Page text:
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When Talleyrand broached the subject of the consti

plea for tact and

“You wish me to

tution, the King brushed aside his consideration with a courtly sneer. accept a constitution from you, and you don't wish to accept a constitution from me. That is very natural ; but in that case, my dear M. Talleyrand, I should be standing and you seated." Talleyrand saw that his worst fears as to the conduct of the returned emigrants -whom he would soon call "the foreigners of the interior"—were likely to be realised. In the end the King asked him, with some suspicion of irony, how he had been able to upset in succession the Directory and Bonaparte. Talleyrand saw his opportunity. “I did nothing at all, Sire," he replied. "There seems to be an inexplicable something in me that brings bad luck to governments that neglect me." This, at all events, is the current version of the interview. The mythopaic faculty has evidently been at work. It is safe to assume that the King was cold, cynical, polite and tactless.

Two days later the Tsar reached Compiègne, and endeavoured in vain to induce the King to surrender his illusions. The Senate was also brought from Paris, and was introduced by Talleyrand. "You succeed to twenty years of ruin and misery. Such a heritage might

was speaking of their remote ancestors and the relative positions their families had won in France. Beugnot would have it that the emigrant party had been the cleverer in 1789. But it is impossible to understand the words in this sense. They would imply that Talleyrand had aimed at the throne.

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frighten an ordinary virtue," he said gravely to the pompous mediocrity before him. His sense of humour seems to have failed him when, after pleading for a "constitutional charter," he went on: "You know even better than we do, Sire, that such institutions, so well approved among a neighbouring people, lend support to, and do not put restraint on, monarchs who love the laws and are the fathers of their people." It was all of very little avail. An English caricature of the time represents the banquet at Compiègne that night, with the Tsar, the Emperor of Austria, the King of Prussia, Prince Schwartzenberg, Blücher, Bernadotte, and the leading figures amongst the Allies and in France around the tables. Talleyrand sits in silence at one end of the room, but a thread passes from his hand to each of the other diners, as if they were puppets under his control. The truth is that Talleyrand had now encountered one of the most serious difficulties of his career. All his diplomacy fell before the royal system of filling the ante-chamber with sleek, cunning, incompetent favourites and flatterers. The King refused to take the oath to the new constitution, or to adopt the moderate proclamation prepared by Talleyrand. His satellites prepared one more in accord with his inflated pretensions-the Declaration of St. Ouen-and posted it throughout Paris. It gave a constitution to the nation instead of receiving one from the people's representatives. Providence had restored the throne, and to Providence, rather than statesmanship, it was to be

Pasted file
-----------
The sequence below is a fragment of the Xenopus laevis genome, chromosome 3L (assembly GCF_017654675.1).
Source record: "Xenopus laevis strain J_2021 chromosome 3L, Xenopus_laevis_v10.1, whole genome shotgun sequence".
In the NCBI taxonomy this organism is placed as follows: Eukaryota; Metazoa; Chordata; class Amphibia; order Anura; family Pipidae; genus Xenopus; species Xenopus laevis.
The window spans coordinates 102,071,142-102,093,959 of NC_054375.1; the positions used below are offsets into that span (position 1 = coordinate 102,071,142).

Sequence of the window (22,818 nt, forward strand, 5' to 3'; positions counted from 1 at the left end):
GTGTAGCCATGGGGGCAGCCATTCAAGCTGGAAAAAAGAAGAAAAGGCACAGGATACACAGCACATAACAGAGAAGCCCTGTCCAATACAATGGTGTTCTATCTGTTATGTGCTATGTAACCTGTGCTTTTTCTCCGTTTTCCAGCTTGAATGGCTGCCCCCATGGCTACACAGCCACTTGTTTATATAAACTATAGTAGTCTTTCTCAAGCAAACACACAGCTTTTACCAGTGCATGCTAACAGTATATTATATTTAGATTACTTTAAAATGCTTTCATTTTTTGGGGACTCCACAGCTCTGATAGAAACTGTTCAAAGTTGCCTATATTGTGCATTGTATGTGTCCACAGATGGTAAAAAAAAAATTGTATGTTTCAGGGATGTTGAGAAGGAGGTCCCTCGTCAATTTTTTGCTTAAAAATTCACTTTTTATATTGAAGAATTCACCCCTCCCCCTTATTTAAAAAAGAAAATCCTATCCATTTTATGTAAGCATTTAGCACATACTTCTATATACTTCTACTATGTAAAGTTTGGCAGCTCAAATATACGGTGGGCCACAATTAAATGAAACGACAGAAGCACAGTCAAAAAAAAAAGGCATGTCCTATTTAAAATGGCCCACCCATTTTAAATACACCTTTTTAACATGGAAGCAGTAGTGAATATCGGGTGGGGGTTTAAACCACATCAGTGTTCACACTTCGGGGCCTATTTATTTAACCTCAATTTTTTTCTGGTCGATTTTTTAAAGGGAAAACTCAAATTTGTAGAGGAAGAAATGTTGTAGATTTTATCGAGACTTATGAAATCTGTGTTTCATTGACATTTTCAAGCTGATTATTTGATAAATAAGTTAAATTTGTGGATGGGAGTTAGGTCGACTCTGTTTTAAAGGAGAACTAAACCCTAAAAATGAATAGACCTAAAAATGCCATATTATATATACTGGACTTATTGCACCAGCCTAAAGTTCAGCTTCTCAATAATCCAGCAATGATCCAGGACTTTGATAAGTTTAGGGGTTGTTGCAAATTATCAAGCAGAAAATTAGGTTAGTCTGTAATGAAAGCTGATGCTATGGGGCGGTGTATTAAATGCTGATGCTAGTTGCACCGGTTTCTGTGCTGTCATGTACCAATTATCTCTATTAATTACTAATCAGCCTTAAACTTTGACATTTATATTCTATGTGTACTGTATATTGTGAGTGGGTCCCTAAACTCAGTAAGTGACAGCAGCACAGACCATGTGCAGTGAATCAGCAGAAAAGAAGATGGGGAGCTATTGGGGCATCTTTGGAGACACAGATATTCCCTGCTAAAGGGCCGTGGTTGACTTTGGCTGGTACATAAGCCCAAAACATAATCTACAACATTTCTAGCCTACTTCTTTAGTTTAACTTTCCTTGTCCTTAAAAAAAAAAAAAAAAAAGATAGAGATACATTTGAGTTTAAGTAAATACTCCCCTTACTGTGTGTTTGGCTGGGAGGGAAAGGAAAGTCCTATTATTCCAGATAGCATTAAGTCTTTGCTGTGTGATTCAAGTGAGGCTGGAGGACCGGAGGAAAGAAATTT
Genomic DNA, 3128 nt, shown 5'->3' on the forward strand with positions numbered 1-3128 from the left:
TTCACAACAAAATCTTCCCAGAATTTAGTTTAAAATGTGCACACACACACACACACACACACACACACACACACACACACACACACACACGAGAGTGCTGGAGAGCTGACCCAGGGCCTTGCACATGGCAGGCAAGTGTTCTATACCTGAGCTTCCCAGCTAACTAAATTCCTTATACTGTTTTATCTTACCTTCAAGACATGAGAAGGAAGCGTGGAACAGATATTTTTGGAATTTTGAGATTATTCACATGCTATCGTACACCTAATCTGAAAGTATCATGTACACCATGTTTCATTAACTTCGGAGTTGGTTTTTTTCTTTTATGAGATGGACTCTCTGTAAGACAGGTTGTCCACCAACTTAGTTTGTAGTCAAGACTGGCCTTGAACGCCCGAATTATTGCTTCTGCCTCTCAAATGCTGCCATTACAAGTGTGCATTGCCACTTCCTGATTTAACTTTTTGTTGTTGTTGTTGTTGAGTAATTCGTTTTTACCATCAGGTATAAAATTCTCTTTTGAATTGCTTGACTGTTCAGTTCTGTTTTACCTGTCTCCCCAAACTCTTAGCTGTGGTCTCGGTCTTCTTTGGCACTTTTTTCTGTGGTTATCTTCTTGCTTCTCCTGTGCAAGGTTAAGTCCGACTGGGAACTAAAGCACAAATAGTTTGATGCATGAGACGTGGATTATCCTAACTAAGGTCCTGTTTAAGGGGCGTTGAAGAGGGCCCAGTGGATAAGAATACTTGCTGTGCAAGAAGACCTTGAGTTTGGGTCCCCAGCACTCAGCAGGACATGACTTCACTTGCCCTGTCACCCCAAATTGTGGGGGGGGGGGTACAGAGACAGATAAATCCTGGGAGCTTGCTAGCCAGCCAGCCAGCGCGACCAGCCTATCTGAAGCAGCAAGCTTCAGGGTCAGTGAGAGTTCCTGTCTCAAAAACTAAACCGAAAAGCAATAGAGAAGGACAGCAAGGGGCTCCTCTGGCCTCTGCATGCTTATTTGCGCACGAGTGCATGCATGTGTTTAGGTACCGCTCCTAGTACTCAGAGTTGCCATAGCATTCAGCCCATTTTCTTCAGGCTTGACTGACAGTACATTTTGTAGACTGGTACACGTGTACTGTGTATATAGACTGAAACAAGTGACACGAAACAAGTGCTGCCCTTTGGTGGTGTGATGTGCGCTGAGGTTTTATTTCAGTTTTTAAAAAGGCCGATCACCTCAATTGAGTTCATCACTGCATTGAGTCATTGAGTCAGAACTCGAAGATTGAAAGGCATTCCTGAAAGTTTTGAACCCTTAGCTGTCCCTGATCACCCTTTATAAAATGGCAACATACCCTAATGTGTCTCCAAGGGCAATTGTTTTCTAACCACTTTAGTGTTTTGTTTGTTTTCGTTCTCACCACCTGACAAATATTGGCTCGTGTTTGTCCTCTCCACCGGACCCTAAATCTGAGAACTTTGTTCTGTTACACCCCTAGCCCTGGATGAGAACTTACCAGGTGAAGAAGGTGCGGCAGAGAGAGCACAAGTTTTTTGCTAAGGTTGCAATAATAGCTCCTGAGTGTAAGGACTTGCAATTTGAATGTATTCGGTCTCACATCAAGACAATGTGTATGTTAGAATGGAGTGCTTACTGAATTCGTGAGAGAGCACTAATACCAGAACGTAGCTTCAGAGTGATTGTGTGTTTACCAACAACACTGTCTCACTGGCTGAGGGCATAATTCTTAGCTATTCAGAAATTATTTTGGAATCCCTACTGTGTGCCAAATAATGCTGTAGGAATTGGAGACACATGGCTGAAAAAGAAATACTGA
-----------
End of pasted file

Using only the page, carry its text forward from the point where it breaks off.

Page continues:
confided. In ten months the king would be flying ignobly for the frontier.

However, Louis XVIII had accepted the substance of Talleyrand's constitution, and he gave the guarantees which were to dispel the expectation of vindictiveness. Talleyrand returned to Paris to prepare for his reception, which was at least orderly. A few days afterwards he was appointed Foreign Minister and Grand Almoner to the King's household. There is a story that after he had taken the oath of loyalty to the King he observed to him: "That is my thirteenth oath of loyalty, Sire, and I trust it will be the last." History had another in reserve for him-the oath to Louis Philippe. Although he afterwards spoke strongly of the peers who had "violated the religion of the oath " during the Hundred Days, he had not a great awe of that ceremony. He is Isaid to have described it once as "the ticket you take at the door of the theatre." Speaking once of cheeses, he declared that the Brie was the king of cheeses; he had thought so in his youth and thought so still. Eugène Sue observed that he had "taken no oath to that royalty." On another occasion, when he had to administer the oath to a pretty lady, he said, with a glance at her ankles: "That is a very short skirt to take an oath of fidelity in."

Not only was Talleyrand omitted from the committee appointed to frame the new constitution, but its members were strictly forbidden to confer with him on the subject. He was jealously excluded from influence

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